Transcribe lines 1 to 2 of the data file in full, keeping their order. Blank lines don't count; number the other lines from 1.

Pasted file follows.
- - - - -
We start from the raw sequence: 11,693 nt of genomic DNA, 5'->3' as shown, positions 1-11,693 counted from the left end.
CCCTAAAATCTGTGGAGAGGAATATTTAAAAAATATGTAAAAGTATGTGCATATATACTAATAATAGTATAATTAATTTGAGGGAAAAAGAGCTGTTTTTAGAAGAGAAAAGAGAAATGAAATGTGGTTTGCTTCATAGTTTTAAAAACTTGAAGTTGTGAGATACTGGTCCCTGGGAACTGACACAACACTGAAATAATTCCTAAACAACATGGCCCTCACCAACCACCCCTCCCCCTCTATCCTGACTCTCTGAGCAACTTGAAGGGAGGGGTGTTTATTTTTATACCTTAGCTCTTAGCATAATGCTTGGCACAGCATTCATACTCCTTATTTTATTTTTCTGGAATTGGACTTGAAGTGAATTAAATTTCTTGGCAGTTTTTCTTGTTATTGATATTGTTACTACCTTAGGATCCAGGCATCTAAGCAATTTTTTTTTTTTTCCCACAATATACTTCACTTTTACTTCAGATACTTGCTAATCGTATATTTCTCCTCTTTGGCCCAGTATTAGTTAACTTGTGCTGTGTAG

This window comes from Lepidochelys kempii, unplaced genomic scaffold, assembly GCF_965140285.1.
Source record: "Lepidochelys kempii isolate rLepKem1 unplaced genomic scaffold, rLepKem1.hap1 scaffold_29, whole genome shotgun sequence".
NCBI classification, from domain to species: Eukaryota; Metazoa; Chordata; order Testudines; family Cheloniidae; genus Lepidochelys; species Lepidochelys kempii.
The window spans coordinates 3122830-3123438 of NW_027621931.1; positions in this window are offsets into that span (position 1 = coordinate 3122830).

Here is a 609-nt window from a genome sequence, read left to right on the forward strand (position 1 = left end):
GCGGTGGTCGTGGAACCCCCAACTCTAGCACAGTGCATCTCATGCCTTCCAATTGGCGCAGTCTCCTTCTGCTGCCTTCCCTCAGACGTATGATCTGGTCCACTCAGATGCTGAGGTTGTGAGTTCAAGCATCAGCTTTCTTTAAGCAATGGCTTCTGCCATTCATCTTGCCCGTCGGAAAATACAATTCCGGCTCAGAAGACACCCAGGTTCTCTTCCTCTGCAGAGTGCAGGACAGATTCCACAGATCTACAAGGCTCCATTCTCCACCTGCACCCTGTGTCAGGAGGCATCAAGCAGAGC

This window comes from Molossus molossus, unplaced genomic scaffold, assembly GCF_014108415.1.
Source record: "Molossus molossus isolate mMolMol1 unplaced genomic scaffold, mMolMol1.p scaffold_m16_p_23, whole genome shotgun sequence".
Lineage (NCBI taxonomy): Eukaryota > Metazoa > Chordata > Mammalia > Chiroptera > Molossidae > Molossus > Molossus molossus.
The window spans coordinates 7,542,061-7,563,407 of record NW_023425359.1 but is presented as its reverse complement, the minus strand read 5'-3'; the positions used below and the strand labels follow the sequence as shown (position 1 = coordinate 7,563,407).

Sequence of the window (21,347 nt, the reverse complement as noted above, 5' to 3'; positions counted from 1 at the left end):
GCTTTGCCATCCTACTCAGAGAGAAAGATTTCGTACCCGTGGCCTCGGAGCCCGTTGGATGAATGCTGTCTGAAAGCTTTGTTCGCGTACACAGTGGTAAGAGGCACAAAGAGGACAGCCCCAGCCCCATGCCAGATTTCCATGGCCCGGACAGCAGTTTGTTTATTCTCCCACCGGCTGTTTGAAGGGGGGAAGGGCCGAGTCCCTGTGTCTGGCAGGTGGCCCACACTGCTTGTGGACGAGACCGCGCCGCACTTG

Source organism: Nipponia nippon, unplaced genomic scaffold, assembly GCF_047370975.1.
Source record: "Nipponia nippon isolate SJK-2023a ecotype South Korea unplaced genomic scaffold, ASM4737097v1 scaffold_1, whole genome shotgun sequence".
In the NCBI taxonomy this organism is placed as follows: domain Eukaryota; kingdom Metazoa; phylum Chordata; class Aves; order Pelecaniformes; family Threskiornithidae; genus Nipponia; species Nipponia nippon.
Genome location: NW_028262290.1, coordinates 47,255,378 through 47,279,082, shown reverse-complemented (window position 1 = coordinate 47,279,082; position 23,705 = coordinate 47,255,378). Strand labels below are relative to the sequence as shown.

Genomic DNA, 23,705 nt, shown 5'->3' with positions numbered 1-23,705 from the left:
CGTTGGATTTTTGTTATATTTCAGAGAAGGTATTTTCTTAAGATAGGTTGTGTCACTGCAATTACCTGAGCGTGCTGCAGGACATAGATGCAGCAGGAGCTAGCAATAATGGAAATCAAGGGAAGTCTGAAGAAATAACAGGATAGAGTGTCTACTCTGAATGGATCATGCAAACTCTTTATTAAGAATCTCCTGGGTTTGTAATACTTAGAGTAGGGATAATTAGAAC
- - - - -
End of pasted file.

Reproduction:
We start from the raw sequence: 11,693 nt of genomic DNA, 5'->3' as shown, positions 1-11,693 counted from the left end.
CCCTAAAATCTGTGGAGAGGAATATTTAAAAAATATGTAAAAGTATGTGCATATATACTAATAATAGTATAATTAATTTGAGGGAAAAAGAGCTGTTTTTAGAAGAGAAAAGAGAAATGAAATGTGGTTTGCTTCATAGTTTTAAAAACTTGAAGTTGTGAGATACTGGTCCCTGGGAACTGACACAACACTGAAATAATTCCTAAACAACATGGCCCTCACCAACCACCCCTCCCCCTCTATCCTGACTCTCTGAGCAACTTGAAGGGAGGGGTGTTTATTTTTATACCTTAGCTCTTAGCATAATGCTTGGCACAGCATTCATACTCCTTATTTTATTTTTCTGGAATTGGACTTGAAGTGAATTAAATTTCTTGGCAGTTTTTCTTGTTATTGATATTGTTACTACCTTAGGATCCAGGCATCTAAGCAATTTTTTTTTTTTTCCCACAATATACTTCACTTTTACTTCAGATACTTGCTAATCGTATATTTCTCCTCTTTGGCCCAGTATTAGTTAACTTGTGCTGTGTAG